The Current State of Augmented and Virtual Reality

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Industry Integration

Education

Similar to many other industries, education is quickly jumping on the AR/VR bandwagon. A slew of companies are creating content and apps to begin the integration process at all levels of schooling.

For some, this means taking virtual school trips to locations previously eliminated from any sort of budget or restricted due to time constraints. In other situations, we see additional strides in the educational sector with ways to further assist special education children. Even those working with student recruiting have begun to work in VR to give a better show a campus or the educational landscape of a particular school.

augmented and virtual reality educationSadly, we do not see our tutu-clad, galaxy-sized velociraptor in this model.

Now, just imagine if you’re a younger you in elementary school. Today, you can travel to outer space when learning about the solar system instead of just watching a battle-worn teacher spin that weird globe contraption.

Health

In the medical fields, we are seeing many applications being utilized at what will be considered, in the future, rather primitive levels. (Though, as of right now, they’re pretty fricking amazing!)

Medical-related schools are using the technology to teach about anatomy in safe ways. Where flat diagrams and cadavers once stood, we are starting to see AR/VR come through with functional and interactive learning models.

For patients, while low-impact testing is still needed, more functions are being discovered. Some paralyzed patients have been working with VR immersion in a way to reanimate limbs previously thought lost. While results are slow, some studies have found patients regaining control of bladders and feeling more in control of their bodies.

Other sectors of the health industries are beginning to use VR therapy on Alzheimer patients in a way to help improve memory.

Military & Police

By way of training, VR is perhaps the safest way to prepare troops and other government bodies for certain situations. Virtual reality provides more authentic scenarios, as opposed to those formulated in staged rooms or buildings, allowing for better training.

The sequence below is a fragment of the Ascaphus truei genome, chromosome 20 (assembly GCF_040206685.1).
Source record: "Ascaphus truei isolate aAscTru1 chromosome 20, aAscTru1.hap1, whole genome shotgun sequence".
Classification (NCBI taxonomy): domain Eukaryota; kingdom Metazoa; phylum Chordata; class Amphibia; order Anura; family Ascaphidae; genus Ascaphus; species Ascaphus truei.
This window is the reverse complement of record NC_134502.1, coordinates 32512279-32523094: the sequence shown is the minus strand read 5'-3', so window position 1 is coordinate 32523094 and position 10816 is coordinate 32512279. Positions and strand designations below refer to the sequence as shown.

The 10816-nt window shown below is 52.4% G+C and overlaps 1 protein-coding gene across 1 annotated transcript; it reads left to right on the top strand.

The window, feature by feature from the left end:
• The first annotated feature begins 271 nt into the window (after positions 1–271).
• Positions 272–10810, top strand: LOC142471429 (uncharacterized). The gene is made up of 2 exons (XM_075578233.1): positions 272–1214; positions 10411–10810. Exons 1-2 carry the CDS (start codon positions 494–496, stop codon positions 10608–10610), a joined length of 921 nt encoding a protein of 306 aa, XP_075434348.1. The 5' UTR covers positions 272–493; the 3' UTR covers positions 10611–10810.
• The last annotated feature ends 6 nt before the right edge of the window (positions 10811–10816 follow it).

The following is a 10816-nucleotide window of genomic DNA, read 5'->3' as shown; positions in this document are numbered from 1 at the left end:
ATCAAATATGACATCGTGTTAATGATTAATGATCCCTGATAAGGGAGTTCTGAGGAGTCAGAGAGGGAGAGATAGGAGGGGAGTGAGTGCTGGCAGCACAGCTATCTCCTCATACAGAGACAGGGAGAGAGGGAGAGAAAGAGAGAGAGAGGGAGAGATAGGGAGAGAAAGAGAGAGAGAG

In other cases, the military has been utilizing augmented reality in architecture, such as in naval ships. Where a previous build would be viewed through blueprints, and some real-life, 3D issues would be found during construction, they are now able to “walk” through an area via augmented reality in order to find the time and cost-consuming issue prior to the start of construction.

Retail

In the past years, one of the loudest AR shopping launches has been through IKEA. With their catalog app, you are able to see how furniture will look in your home. And, if you’ve ever purchased a couch only to find the bright yellow plaid cushions don’t go particularly well with your twenty-year-old tomato-red shag carpet, you’ll be thrilled with the time-savings.

(Examples given within this article may or may not be from personal experience.)

In the way of VR, Alibaba, an Asian-based company, has been working with shopping. In a Tweet from 2016, Alibaba explained the app as “peruse to purchase” all within your VR headset, making retail and shopping more expansive. Gone are the days of waiting for a store to “open near you,” as AR and VR are unleashing our favorites around the globe.

Office

While still experimental, we are beginning to see the shift in office technology. In particular, and perhaps as a prelude to our own cubicle futures, companies are testing new office-level experiences.

Meta, a company doing many other amazing things with AR is starting to utilize their virtual desktops within their staff. Whether this means that in the future we’ll all be getting computers straight out of Minority Report is yet to be seen, but I, for one, am very hopeful!

Since we already went over this one in another section, we won’t go too much further with it here. However, it should be noted that booking hotels along with researching trips and destinations can be done in both AR and VR.

So, if you’ve ever wondered if you should take a trip to Tokyo, grab a headset, enter your virtual reality theater, and plug in some key words. You’ll hurdle toward Oz, Dorothy-in-a-twister style, and see amazing examples of what it would be like to make your dream trip — solidifying your decision to scrap that weekly Hot-Pocket in lieu of saving for a trip.

(OK, I don’t actually know of any VR app that simulates going to another land via a small house in a twister, but if someone could make that happen, that’d be great. Also, add flying monkeys for authenticity.)